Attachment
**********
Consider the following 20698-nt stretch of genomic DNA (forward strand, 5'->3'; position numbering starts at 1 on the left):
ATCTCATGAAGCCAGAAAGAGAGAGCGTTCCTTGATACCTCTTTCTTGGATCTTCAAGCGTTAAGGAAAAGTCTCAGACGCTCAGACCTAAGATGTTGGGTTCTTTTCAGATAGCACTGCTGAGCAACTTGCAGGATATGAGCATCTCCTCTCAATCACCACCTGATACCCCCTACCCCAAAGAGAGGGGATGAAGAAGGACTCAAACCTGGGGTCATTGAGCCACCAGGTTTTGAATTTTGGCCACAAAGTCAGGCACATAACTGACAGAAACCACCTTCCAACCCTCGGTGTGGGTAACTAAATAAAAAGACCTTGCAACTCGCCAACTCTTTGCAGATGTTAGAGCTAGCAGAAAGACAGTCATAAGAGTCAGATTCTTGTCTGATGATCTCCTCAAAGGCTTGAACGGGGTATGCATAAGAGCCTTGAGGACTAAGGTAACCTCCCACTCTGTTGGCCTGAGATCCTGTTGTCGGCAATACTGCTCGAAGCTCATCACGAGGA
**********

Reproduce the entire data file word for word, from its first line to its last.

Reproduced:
Consider the following 20698-nt stretch of genomic DNA (forward strand, 5'->3'; position numbering starts at 1 on the left):
ATCTCATGAAGCCAGAAAGAGAGAGCGTTCCTTGATACCTCTTTCTTGGATCTTCAAGCGTTAAGGAAAAGTCTCAGACGCTCAGACCTAAGATGTTGGGTTCTTTTCAGATAGCACTGCTGAGCAACTTGCAGGATATGAGCATCTCCTCTCAATCACCACCTGATACCCCCTACCCCAAAGAGAGGGGATGAAGAAGGACTCAAACCTGGGGTCATTGAGCCACCAGGTTTTGAATTTTGGCCACAAAGTCAGGCACATAACTGACAGAAACCACCTTCCAACCCTCGGTGTGGGTAACTAAATAAAAAGACCTTGCAACTCGCCAACTCTTTGCAGATGTTAGAGCTAGCAGAAAGACAGTCATAAGAGTCAGATTCTTGTCTGATGATCTCCTCAAAGGCTTGAACGGGGTATGCATAAGAGCCTTGAGGACTAAGGTAACCTCCCACTCTGTTGGCCTGAGATCCTGTTGTCGGCAATACTGCTCGAAGCTCATCACGAGGA